Is the Arab Spring dead? Certainly not according to Dr Anas Al Tikriti, the British-Arab founder of Cordoba Foundation, who was one of the panelists on 20 March 2014 at the Skeel Lecture Theatre (Queen Mary University of London). Dr Anas came to prominence in the UK when he participated in mobilisation for the historic “Don’t Attack Iraq” march in London ( March 03).
In a forceful presentation he argued that the Arab Spring was a process not an isolated event. As such it is bound to have ups and downs; but its line of movement is now irreversible. The people can’t be subdued by force. They no longer fear their rulers and know that change is possible. The struggle for democracy deserves Western democratic support and Solidarity. He mocked the myth that people in the Arab countries deserve and need only authoritarian rule. Poverty has nothing to do with the new awareness.
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A recent post in the Colombo Telegraph by the ‘PM of the TGTE’ expressed solidarity with the Muslim community whilst “extending our fullest support to the Muslim people, we also extend our solidarity to the Muslim community, as a community whose mother tongue is also Tamil, asking them to join the Tamils in their struggle to build a secure future for all in the Tamil state”. The article was written on the back of rising incidents of attack against the Muslim community by extreme Buddhist groups.
I not only found this article laughable but highly delusional in the assumptions that the Muslim community would entertain any notion of an alliance with the TGTE, whose singular premise has been to extend the LTTE mantra and campaign on a separate Tamil state. Making this statement, the TGTE was not necessarily ‘concerned’ about the Muslim community per se, but it was aimed at showing the ‘intolerance’ of Sinhala Buddhist chauvinism. At quite a crucial time for Sri Lanka, during the anniversaries of the Black July pogroms 30 years ago, the article aims to draw parallels with then and now and to show that nothing has changed. Yet interestingly it seems to have taken the TGTE 4 years since the end of the conflict (and the occasions of these incidents) to publicly reach out to the Muslim community
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If there is one thing that consistently defines this era that we are living in, it is the role of the media in how it not only shapes our politics, ideology and world view but also how it seeks to manipulate issues and narratives for its own goals. We all remember the concerted media campaign that preceded the invasion of Iraq in 2003. The political establishment and a large proportion of the general public were convinced that Iraq had a viable nuclear and chemical arsenal. The orchestrated media campaign by traditionally respectable media outlets like the BBC and the Sky Middle Eastern coverage tended to stoke-up fear in the hearts of the population. Some politicians genuinely believed that unless there was a pre-emptive attackon Saddam Hussain, our civilisation and our way of ’’life’’ were in mortal danger. We all know too well the consequences of the invasion. Likewise the Leveson Inquiry in the UK has called to question media ethics.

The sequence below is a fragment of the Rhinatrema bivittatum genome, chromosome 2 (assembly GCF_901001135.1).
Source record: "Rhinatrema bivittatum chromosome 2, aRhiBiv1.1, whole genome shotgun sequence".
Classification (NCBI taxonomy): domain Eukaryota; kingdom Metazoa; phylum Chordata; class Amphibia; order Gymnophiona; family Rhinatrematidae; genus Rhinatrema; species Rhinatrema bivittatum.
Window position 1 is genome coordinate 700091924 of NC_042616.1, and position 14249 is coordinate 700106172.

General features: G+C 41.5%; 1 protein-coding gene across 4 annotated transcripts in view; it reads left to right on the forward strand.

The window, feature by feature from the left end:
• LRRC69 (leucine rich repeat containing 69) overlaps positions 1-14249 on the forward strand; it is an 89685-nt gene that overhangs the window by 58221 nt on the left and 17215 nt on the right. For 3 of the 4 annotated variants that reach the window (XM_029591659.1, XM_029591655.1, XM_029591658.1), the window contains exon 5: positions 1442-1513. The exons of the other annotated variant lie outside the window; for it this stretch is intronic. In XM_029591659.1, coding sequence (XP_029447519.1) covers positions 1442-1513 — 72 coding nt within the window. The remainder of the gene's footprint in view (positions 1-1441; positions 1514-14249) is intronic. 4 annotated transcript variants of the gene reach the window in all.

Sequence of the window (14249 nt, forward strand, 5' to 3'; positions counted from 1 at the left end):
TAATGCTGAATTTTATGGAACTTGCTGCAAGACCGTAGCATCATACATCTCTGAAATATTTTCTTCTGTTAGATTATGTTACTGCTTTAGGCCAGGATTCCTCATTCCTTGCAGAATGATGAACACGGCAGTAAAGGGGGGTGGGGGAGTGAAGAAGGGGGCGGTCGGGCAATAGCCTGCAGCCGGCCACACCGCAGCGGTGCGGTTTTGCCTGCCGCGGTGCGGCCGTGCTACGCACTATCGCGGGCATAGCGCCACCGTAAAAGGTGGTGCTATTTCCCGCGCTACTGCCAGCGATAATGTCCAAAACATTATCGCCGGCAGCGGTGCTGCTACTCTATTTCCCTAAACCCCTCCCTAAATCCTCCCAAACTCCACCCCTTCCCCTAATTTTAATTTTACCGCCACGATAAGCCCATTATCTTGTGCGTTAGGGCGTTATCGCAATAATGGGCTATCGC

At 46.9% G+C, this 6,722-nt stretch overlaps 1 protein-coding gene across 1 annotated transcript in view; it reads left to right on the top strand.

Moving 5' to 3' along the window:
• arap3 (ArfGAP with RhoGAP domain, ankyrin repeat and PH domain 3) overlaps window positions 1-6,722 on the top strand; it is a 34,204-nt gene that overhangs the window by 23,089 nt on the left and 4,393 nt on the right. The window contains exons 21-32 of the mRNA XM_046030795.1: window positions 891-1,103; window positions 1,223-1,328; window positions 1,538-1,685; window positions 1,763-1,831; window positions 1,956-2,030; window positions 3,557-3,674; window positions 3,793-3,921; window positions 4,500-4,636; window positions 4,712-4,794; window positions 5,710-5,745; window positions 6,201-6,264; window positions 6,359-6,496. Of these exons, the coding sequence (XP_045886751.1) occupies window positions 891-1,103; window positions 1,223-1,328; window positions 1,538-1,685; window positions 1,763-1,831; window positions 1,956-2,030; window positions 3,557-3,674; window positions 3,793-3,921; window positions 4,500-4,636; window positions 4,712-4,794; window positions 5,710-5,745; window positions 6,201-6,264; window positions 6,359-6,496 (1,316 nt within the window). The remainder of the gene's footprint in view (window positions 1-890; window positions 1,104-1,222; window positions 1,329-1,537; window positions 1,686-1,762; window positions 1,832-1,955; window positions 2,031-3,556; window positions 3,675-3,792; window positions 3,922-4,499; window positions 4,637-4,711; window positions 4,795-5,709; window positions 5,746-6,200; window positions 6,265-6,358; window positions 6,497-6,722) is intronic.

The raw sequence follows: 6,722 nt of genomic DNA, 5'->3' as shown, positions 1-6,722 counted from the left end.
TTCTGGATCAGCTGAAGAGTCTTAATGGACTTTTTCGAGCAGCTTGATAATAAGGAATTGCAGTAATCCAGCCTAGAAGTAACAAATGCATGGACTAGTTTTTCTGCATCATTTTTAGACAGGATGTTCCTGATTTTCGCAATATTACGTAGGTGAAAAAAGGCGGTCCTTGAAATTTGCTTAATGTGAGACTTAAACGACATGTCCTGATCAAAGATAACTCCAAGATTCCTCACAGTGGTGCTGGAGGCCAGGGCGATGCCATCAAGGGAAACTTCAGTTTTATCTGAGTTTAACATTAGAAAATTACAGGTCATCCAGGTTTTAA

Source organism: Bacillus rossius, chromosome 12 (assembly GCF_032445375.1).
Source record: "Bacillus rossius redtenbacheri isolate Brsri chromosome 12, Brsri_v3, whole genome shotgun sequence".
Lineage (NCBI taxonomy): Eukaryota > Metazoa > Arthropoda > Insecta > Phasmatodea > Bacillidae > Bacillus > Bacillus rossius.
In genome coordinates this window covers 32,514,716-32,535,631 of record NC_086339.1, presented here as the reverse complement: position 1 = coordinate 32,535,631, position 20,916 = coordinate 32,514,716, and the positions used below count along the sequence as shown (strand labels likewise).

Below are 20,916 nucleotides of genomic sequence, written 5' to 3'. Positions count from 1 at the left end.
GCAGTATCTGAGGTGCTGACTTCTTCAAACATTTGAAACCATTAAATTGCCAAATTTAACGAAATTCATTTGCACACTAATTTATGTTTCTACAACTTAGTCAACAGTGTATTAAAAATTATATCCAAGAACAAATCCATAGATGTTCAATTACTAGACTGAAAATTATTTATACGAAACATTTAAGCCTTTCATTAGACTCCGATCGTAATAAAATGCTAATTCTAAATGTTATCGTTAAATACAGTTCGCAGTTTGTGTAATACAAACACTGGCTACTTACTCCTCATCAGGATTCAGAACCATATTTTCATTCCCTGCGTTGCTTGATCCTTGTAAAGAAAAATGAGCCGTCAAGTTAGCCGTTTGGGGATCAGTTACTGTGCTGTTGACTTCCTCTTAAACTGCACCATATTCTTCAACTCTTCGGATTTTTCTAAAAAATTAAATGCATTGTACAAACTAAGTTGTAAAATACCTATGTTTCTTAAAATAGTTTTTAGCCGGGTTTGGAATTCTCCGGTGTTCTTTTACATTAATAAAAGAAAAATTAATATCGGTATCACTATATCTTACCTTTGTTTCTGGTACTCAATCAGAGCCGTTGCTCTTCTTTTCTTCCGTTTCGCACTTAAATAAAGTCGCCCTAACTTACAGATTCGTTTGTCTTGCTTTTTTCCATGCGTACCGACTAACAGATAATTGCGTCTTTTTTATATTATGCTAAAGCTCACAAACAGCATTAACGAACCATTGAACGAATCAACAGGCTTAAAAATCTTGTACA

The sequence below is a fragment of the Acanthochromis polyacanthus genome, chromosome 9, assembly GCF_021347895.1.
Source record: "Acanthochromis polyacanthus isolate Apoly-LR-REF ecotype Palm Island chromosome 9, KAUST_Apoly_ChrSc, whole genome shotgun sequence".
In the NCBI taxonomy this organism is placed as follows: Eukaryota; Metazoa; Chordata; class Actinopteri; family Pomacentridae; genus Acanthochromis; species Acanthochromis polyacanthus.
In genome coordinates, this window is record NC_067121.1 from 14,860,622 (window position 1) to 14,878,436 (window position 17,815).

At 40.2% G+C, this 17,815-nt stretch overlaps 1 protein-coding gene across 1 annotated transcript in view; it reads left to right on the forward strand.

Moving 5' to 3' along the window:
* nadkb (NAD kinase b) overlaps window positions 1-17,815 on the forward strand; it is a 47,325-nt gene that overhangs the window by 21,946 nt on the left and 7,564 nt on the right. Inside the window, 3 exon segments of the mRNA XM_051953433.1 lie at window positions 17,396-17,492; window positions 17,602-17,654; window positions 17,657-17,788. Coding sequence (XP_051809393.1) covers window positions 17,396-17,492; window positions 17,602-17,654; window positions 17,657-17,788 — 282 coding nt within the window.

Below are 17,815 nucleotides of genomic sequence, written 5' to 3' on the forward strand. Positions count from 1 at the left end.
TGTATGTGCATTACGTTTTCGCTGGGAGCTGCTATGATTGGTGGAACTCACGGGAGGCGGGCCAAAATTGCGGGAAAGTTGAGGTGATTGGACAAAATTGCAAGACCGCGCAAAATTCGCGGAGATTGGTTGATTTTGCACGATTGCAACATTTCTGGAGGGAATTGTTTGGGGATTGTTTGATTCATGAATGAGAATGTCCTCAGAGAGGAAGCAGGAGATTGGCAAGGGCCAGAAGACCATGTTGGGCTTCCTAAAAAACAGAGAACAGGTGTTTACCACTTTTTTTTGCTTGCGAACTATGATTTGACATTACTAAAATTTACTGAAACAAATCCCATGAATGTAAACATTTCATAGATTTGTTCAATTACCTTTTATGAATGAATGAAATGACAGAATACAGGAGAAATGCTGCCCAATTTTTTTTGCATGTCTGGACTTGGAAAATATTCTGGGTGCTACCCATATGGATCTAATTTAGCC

With the crises and incidents unfolding in Egypt, truth is once again the main victim — in the absence of real democratic institutions and an inherently-corrupt and unprofessional media. The loss of life over the past week — whilst utterly shocking — veers into insignificance compared to the web of lies that have been spun around to justify these killings by the government officials and those who back the military operation. What is even worse is the reception these lies seem to be getting in the West as figures are misquoted and justifications reiterated.
The flow of information from the official sources should not be taken at face value. Western leniency with the coup leaders in Egypt encouraged the army and security services to massacre hundreds of demonstrators in the streets of Cairo. These crimes were preceded by an unbelievable array of propaganda willingly reiterated by American and British officials in their briefings in the past few weeks. Take for example the American official who reaffirmed the outrageous Egyptian claim that 30 million people took to the streets of Cairo on the eve of June 30th to call for a military intervention and end Morsi’s rule.